But you know what else I started to think? That maybe, the drink wasn’t about me. It was about them. They wanted to do their part so that they could feel better about what I was going through. We’d walk out of the bar and they’d be smiling and hugging me…but I’d just be drunk. And still unemployed.
This is not to say that I’m ungrateful someone has cared enough to buy me a drink. The minute you get laid off, all you think about is how expensive alcohol is, so that’s definitely not the case. It’s simply an observation about how much unemployment affects us. About how much we’re living to pay our bills. The idea of not having an income is absolutely frightening to people, so when they hear of someone they care about losing their job, it’s as devastating as if it happened to them. And perhaps, they feel a little guilty for being glad it wasn’t them…so they pull out their credit card and buy you a drink.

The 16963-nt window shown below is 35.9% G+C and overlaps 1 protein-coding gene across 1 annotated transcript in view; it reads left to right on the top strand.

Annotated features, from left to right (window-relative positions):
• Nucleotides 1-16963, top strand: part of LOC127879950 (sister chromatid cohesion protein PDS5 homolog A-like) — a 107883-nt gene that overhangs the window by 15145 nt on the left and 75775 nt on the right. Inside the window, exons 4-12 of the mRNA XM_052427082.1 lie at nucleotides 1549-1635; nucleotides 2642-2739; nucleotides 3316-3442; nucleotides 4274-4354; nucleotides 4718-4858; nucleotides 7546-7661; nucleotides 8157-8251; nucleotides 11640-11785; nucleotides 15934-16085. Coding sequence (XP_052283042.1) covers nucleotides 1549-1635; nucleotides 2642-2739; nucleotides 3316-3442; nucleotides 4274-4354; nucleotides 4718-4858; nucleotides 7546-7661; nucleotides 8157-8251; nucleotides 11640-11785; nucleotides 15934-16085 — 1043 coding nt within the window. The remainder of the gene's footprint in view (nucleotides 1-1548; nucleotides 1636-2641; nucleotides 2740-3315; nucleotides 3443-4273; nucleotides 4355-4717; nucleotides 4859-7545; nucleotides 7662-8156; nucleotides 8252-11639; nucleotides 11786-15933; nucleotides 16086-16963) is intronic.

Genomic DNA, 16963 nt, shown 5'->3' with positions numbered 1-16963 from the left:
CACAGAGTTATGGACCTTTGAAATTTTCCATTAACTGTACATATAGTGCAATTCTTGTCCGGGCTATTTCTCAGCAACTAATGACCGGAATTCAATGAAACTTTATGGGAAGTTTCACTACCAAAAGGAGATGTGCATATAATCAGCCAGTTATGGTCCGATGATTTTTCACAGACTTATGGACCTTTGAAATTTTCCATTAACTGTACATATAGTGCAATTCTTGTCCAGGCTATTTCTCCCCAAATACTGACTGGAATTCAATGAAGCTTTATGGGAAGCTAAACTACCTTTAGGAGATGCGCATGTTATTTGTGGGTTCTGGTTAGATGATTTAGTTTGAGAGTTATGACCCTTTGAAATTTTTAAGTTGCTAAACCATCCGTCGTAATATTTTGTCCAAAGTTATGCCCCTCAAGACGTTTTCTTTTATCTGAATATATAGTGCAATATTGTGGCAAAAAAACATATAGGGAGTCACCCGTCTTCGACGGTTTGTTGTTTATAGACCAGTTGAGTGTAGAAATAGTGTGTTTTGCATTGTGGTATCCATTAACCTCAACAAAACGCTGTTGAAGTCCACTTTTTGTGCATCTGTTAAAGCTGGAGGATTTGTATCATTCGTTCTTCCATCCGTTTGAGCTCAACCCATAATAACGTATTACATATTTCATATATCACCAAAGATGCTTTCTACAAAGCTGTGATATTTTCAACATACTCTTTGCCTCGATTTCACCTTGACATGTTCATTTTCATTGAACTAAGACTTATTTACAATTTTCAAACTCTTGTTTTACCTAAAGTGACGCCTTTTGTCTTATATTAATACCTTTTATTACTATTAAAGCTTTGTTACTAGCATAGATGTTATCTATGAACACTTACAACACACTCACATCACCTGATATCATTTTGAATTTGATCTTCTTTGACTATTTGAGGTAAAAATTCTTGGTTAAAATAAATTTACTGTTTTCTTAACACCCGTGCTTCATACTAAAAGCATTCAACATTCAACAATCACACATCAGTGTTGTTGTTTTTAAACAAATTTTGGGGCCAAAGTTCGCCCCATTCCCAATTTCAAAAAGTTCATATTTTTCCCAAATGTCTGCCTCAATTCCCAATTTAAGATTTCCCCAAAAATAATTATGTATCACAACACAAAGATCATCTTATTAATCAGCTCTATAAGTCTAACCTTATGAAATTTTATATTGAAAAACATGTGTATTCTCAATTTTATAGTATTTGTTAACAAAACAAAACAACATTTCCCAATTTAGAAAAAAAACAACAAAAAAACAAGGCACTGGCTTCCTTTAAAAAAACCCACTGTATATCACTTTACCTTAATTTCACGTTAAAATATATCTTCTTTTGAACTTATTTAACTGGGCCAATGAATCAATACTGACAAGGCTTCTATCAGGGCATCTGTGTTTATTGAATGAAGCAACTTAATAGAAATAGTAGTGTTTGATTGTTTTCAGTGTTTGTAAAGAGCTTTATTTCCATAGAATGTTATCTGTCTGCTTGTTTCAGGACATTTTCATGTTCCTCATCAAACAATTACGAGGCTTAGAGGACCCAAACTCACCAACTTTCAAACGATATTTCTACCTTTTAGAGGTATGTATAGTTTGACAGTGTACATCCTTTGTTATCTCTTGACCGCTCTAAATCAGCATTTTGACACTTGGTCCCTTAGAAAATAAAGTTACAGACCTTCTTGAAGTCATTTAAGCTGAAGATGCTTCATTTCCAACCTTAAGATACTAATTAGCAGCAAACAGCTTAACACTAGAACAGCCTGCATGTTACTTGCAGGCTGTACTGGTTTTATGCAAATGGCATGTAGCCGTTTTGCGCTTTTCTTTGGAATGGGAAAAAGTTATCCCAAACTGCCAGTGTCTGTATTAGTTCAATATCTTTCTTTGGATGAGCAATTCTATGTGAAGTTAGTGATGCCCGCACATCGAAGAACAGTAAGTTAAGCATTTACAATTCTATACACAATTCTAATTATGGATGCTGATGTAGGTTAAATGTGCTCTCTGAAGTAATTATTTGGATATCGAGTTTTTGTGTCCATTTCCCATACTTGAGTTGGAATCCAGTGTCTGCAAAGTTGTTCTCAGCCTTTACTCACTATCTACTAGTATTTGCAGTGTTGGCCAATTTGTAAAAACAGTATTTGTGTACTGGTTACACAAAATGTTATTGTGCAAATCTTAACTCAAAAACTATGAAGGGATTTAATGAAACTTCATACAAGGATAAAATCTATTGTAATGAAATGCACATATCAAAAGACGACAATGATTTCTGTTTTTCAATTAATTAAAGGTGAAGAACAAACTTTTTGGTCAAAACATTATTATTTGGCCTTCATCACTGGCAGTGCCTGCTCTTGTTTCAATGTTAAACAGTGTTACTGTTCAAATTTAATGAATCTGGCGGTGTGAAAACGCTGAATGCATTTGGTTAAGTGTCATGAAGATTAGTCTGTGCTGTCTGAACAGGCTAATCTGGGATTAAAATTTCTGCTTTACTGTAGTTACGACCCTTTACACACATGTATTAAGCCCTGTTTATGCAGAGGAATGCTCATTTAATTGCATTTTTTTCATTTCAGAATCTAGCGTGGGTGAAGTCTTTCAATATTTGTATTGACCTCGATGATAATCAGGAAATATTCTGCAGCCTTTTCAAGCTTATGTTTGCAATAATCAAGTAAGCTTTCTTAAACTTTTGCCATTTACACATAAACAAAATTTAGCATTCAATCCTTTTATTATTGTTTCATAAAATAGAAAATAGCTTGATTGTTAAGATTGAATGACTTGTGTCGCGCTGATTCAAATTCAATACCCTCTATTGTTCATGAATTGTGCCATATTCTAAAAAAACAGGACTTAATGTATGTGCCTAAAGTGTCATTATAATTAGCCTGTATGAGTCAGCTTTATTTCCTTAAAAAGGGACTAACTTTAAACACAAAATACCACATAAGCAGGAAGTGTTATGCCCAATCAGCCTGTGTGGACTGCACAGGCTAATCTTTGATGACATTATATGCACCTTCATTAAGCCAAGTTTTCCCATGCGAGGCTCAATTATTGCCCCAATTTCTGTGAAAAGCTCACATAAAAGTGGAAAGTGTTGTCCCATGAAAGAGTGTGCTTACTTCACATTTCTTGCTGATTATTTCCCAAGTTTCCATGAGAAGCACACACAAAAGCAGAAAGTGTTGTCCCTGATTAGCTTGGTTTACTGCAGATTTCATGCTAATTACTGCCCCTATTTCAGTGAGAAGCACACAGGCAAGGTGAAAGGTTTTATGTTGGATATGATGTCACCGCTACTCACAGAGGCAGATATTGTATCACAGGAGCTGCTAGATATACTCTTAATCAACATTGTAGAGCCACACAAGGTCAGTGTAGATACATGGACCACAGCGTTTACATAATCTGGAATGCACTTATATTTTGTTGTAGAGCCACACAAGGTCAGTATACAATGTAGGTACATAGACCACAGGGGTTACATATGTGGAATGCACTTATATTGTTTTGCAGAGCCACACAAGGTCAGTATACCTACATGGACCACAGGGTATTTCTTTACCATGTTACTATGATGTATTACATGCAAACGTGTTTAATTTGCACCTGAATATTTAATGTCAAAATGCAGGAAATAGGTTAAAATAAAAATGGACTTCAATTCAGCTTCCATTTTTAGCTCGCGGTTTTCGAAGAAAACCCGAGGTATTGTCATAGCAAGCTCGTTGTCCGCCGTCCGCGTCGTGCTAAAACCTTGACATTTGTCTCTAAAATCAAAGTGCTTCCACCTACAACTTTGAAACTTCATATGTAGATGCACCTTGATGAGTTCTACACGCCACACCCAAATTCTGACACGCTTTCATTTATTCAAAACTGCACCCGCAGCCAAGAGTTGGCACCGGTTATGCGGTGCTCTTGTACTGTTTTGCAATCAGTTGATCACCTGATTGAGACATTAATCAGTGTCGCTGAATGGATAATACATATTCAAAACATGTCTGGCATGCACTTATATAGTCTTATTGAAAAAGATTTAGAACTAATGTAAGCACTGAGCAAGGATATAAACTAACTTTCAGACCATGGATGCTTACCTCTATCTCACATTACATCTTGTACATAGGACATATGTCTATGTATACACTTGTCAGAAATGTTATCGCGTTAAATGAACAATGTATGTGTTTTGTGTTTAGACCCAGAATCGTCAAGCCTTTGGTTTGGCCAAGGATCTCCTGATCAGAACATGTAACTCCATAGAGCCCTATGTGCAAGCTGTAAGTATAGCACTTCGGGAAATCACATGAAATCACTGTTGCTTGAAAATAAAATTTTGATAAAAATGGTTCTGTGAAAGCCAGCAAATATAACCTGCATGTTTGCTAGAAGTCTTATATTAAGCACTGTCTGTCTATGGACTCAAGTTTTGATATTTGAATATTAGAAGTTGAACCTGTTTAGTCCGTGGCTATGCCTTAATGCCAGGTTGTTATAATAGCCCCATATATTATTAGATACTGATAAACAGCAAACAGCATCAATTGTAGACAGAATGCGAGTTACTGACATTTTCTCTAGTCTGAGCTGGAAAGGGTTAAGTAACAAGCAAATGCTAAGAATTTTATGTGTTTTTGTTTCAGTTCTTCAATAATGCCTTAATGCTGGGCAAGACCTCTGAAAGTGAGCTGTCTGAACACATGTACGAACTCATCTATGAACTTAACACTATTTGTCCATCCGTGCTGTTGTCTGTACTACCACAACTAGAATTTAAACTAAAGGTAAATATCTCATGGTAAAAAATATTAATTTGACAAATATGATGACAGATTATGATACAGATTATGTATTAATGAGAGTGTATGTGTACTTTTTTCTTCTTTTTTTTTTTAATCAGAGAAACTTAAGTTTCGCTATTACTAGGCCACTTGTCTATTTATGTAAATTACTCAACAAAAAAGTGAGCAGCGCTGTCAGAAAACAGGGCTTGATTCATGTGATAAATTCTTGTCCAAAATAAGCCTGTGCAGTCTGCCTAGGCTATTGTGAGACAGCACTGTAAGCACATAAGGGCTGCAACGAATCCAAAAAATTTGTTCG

But the most amazing thing happened about a week into my layoff: I started to get a boost from the pitying looks. It seemed like, each time a person said “I’m sorry,” I actually felt better. And even a bit free.
I mean, my job had become a nightmare of sorts. Two years prior, there had been a merger and with corporate mergers come a change in culture. Suddenly, the company that I’d come to love was no longer the same. My job wasn’t the same. The minor annoyances I had before started to become major ones and finally, I reached a point where the job was only bearable because I loved the team of people I worked with. Slowly but surely, everything that I’d brought into was ceasing to exist. And just as a culture change follows a merger, so do a series of layoffs.